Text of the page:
Sexually Transmitted Diseases

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Sexually Transmitted Diseases:
doi: 10.1097/OLQ.0b013e3182782014
Original Study

Patterns and Correlates of Linkage to Appropriate HIV Care After HIV Diagnosis in the US Medicaid Population

Johnston, Stephen S. MA*; Juday, Timothy PhD; Seekins, Daniel MD; Hebden, Tony PhD; Fulcher, Nicole MA*; Farr, Amanda M. MPH*; Chu, Bong-Chul PhD*; Mullins, C. Daniel PhD

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Background: Timely linkage to appropriate care after human immunodeficiency virus (HIV) diagnosis is critical to optimizing patient outcomes. Medicaid is the largest source of health care coverage for patients with HIV in the United States, yet no studies of linkage to appropriate HIV care have focused solely on the Medicaid population.

Methods: This is a retrospective study using Medicaid claims data from 15 states. Study sample comprised patients aged 18 to 64 years with 1 or more HIV tests between January 1, 2003, to May 1, 2010, followed or accompanied by HIV diagnosis. The “Test Index” corresponded to the HIV test that was temporally proximate to first HIV diagnosis. Study end point was linkage to appropriate HIV care, defined as receipt of CD4 and viral load tests as per US treatment guidelines. Time-to-event analyses characterized patterns and correlates of linkage to appropriate care.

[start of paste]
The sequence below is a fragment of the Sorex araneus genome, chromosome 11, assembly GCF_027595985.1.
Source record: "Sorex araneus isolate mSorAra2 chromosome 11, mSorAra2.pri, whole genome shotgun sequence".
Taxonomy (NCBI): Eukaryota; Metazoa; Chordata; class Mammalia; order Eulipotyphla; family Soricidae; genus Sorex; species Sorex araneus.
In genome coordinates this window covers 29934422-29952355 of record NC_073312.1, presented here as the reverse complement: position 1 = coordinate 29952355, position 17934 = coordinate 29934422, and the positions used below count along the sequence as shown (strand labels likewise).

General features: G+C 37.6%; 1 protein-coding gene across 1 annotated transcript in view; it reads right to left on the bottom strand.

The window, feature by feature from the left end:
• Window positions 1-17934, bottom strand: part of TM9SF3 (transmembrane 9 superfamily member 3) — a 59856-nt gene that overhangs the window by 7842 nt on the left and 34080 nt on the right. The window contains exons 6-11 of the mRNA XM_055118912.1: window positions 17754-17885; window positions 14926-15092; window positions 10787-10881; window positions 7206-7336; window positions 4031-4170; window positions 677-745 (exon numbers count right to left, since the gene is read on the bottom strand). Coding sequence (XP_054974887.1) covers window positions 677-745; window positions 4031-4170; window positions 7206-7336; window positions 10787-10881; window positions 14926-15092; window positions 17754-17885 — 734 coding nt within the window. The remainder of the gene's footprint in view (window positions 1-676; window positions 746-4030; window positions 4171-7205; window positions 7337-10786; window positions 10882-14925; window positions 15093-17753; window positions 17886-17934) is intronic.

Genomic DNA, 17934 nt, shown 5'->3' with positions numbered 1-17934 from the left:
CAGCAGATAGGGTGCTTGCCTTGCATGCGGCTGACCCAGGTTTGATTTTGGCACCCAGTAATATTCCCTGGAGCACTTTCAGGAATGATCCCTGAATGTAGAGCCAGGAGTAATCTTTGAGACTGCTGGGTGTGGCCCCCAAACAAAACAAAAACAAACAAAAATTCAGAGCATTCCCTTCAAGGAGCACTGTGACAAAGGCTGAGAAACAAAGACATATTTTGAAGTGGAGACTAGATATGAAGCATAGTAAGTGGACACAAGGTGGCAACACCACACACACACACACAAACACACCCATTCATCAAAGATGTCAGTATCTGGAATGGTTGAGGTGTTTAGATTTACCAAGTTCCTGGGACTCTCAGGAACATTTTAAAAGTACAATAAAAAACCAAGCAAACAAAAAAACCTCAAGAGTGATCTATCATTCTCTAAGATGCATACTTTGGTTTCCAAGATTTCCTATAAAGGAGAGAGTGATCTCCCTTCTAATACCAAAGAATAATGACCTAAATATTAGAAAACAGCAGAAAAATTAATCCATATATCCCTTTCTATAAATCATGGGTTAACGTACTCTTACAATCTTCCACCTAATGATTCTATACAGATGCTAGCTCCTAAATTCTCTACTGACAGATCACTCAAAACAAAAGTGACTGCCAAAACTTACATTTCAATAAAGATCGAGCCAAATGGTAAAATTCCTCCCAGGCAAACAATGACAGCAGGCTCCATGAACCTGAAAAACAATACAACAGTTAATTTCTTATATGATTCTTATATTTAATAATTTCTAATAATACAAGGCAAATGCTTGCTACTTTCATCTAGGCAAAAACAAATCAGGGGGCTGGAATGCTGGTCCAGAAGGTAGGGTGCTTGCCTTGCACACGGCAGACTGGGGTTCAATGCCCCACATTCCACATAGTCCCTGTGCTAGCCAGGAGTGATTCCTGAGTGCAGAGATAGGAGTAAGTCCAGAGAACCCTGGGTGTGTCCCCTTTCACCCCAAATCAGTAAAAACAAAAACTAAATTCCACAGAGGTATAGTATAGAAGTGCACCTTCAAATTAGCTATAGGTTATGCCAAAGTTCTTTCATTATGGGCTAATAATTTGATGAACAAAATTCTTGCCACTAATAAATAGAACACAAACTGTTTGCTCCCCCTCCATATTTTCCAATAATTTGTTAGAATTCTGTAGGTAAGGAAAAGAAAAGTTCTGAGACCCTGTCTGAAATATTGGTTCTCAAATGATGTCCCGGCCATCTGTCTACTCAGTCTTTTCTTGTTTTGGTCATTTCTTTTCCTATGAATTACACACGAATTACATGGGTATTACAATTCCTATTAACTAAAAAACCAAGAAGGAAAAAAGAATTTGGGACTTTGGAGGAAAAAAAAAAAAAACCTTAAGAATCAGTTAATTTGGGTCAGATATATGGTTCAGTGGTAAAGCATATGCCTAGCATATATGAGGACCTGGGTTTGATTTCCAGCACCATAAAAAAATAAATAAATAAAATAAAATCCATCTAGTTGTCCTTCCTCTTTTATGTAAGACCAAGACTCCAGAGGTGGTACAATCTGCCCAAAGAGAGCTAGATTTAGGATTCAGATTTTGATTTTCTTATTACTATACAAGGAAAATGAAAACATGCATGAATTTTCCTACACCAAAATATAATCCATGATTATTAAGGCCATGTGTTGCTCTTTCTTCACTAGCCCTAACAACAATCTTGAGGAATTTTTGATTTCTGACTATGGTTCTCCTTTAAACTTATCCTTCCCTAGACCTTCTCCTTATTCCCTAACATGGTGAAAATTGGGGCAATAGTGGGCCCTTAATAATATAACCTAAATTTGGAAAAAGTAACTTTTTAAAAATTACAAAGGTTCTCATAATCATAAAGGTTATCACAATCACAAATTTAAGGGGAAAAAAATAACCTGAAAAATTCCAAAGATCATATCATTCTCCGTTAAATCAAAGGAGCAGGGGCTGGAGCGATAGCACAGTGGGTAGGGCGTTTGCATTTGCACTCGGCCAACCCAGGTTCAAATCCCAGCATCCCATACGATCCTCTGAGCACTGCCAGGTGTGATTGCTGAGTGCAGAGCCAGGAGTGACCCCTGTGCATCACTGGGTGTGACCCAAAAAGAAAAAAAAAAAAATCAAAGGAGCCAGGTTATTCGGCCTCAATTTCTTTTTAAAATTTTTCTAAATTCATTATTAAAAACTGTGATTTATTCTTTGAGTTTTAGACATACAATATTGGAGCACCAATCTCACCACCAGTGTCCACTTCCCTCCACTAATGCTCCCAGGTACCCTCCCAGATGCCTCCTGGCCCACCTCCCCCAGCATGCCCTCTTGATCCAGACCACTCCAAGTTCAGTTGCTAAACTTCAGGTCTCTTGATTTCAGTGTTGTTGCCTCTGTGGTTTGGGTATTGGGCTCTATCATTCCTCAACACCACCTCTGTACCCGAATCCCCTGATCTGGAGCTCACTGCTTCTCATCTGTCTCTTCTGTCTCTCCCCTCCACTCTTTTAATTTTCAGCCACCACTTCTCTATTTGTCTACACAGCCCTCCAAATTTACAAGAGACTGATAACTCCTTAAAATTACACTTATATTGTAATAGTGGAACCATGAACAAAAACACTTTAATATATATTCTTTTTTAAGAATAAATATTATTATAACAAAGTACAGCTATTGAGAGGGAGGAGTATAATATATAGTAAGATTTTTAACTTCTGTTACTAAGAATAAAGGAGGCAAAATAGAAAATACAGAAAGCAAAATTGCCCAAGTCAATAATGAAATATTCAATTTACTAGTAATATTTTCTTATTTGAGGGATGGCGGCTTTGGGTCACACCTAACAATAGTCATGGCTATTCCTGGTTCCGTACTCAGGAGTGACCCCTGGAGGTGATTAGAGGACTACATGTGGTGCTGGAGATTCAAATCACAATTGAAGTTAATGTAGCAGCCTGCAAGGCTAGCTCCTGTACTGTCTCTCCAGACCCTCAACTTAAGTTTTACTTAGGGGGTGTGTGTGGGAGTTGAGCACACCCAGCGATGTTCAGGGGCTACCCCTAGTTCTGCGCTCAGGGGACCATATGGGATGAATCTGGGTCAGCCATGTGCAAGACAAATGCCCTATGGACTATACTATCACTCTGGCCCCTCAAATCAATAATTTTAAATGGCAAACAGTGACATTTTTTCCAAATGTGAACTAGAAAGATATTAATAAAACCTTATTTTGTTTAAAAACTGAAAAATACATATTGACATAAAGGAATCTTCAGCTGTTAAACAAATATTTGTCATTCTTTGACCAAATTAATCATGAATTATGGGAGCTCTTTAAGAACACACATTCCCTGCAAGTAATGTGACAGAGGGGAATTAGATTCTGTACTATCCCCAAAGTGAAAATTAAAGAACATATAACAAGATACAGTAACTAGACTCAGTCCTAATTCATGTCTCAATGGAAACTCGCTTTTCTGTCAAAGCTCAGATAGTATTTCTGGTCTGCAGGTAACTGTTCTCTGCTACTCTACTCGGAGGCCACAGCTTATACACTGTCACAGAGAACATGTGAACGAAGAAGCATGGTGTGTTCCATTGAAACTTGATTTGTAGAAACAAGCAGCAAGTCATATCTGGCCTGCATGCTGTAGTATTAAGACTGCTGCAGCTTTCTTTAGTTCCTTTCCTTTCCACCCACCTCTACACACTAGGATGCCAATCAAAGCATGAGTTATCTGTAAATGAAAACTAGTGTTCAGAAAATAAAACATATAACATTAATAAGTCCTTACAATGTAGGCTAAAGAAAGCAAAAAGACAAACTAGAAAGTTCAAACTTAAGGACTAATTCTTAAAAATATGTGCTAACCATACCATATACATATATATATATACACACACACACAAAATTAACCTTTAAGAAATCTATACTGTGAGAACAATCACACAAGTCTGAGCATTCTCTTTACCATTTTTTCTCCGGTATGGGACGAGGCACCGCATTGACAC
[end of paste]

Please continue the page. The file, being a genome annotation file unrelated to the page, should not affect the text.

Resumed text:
Results: This study included 6684 patients, with a mean age of 35 years, 70% female, and 47% black race. Overall, 21.0% of patients linked to appropriate care within 1 year of the Test Index and 26.4% within 5 years. Compared with whites, blacks had a significantly shorter time to linkage to HIV appropriate care (hazard ratio, 2.034; P < 0.001).

Conclusions: These findings in Medicaid patients newly diagnosed with HIV contrast with prior research show disparities in access to HIV care favoring whites. Overall, the proportion of patients who linked to appropriate HIV care was very low given the availability of effective treatment, suggesting a need for more effective interventions promoting timely linkage to appropriate care after diagnosis.

© Copyright 2013 American Sexually Transmitted Diseases Association


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